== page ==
A new study by researchers at the California Institute of Technology says people can predict something about a politician’s honesty just by looking at them.
According to the Caltech study, people shown photos of politicians they’re not familiar with can make better-than-chance judgments about whether those politicians have been convicted of corruption, even without knowing anything about them or their careers.
And one thing they seem to be picking up on is how wide the politicians’ faces are, researchers said.
Face wideness – technically, the facial width-to-height ratio – has been shown in previous research to be correlated with aggressive behavior in men. That is, men with wider faces have a greater tendency to be aggressive and threatening toward others than do men with thinner faces, the study concluded. Studies have also shown that wide-faced men are perceived by others to be more threatening than men with thinner faces.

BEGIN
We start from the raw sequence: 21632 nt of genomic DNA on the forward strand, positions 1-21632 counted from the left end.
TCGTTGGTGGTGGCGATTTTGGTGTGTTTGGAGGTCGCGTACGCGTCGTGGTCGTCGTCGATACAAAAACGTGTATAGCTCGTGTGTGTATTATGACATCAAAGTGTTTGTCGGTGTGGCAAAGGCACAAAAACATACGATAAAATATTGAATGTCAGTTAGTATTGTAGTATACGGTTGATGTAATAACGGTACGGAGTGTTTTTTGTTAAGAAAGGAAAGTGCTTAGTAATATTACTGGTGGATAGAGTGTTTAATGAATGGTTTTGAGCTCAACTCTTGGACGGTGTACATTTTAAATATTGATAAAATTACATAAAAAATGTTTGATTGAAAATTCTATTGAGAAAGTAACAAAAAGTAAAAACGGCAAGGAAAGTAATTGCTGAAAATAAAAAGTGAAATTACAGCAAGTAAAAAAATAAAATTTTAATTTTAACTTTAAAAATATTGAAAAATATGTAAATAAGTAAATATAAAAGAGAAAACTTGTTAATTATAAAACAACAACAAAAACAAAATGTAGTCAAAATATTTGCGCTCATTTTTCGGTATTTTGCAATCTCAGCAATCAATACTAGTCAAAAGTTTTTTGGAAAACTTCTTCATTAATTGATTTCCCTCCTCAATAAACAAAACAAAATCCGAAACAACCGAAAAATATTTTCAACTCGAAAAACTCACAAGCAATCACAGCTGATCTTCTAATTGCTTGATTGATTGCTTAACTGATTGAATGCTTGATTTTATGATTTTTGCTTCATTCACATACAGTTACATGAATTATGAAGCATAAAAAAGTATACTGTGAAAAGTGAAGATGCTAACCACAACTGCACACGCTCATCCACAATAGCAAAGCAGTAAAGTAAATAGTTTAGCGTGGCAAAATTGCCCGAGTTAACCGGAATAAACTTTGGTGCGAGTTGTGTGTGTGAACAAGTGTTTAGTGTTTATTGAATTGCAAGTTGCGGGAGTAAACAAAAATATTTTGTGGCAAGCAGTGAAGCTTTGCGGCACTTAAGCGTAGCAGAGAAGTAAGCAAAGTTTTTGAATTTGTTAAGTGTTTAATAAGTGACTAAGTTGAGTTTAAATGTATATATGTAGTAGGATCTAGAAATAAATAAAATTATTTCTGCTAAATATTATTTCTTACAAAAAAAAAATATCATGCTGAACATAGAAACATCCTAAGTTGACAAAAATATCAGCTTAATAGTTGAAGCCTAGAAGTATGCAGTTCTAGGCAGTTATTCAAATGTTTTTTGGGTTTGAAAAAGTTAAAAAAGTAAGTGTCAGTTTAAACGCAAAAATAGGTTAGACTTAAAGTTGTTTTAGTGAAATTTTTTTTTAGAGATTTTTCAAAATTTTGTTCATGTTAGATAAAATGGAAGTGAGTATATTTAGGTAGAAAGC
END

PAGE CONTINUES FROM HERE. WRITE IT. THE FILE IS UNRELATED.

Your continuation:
The Caltech study is the first to show that observers have a knack for picking out corrupt politicians based on just a portrait and that observers perceive politicians with wider faces as more corruptible.
Study co-author Chujun Lin, a Caltech graduate student, said it might be difficult to understand why you can look at others’ faces and tell something about them, “but there is no doubt that people form first impressions from faces all the time,” Lin said. “For example, on dating sites people often reject potential matches based on pictures without reading the profile.”
The study, which appears in the journal Psychological Science, was also reported in mid-September on EurekAlert, the online publication of the American Association for the Advancement of Science.
The research was based on pictures of 72 politicians who held office at the state or federal level, half of whom had been convicted of corruption and half of whom had clean records. Their images were presented randomly to 100 volunteers, who were asked to rate them on how corruptible, dishonest, selfish, trustworthy and generous they looked.